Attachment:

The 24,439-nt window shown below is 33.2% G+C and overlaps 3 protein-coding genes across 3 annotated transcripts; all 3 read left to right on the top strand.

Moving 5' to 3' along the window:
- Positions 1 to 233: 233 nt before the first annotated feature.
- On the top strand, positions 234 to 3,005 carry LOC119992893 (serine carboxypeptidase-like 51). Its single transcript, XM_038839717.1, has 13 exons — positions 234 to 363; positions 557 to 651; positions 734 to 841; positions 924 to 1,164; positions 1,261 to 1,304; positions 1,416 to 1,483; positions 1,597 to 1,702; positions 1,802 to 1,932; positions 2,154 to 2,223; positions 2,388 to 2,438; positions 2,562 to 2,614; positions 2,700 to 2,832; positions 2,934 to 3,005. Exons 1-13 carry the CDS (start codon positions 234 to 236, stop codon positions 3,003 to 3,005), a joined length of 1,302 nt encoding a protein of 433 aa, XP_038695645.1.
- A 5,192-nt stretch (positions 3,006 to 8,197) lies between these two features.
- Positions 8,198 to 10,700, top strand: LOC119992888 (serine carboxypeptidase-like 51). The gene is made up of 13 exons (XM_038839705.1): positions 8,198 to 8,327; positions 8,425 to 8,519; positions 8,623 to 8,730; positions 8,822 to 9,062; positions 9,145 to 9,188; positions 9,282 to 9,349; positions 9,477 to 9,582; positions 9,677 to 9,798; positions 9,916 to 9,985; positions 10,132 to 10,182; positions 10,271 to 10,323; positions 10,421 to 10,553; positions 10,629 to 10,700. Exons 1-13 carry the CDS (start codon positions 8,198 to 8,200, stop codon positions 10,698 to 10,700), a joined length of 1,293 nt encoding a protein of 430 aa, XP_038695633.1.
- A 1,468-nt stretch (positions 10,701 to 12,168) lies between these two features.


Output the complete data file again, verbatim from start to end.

The 24,439-nt window shown below is 33.2% G+C and overlaps 3 protein-coding genes across 3 annotated transcripts; all 3 read left to right on the top strand.

Moving 5' to 3' along the window:
- Positions 1 to 233: 233 nt before the first annotated feature.
- On the top strand, positions 234 to 3,005 carry LOC119992893 (serine carboxypeptidase-like 51). Its single transcript, XM_038839717.1, has 13 exons — positions 234 to 363; positions 557 to 651; positions 734 to 841; positions 924 to 1,164; positions 1,261 to 1,304; positions 1,416 to 1,483; positions 1,597 to 1,702; positions 1,802 to 1,932; positions 2,154 to 2,223; positions 2,388 to 2,438; positions 2,562 to 2,614; positions 2,700 to 2,832; positions 2,934 to 3,005. Exons 1-13 carry the CDS (start codon positions 234 to 236, stop codon positions 3,003 to 3,005), a joined length of 1,302 nt encoding a protein of 433 aa, XP_038695645.1.
- A 5,192-nt stretch (positions 3,006 to 8,197) lies between these two features.
- Positions 8,198 to 10,700, top strand: LOC119992888 (serine carboxypeptidase-like 51). The gene is made up of 13 exons (XM_038839705.1): positions 8,198 to 8,327; positions 8,425 to 8,519; positions 8,623 to 8,730; positions 8,822 to 9,062; positions 9,145 to 9,188; positions 9,282 to 9,349; positions 9,477 to 9,582; positions 9,677 to 9,798; positions 9,916 to 9,985; positions 10,132 to 10,182; positions 10,271 to 10,323; positions 10,421 to 10,553; positions 10,629 to 10,700. Exons 1-13 carry the CDS (start codon positions 8,198 to 8,200, stop codon positions 10,698 to 10,700), a joined length of 1,293 nt encoding a protein of 430 aa, XP_038695633.1.
- A 1,468-nt stretch (positions 10,701 to 12,168) lies between these two features.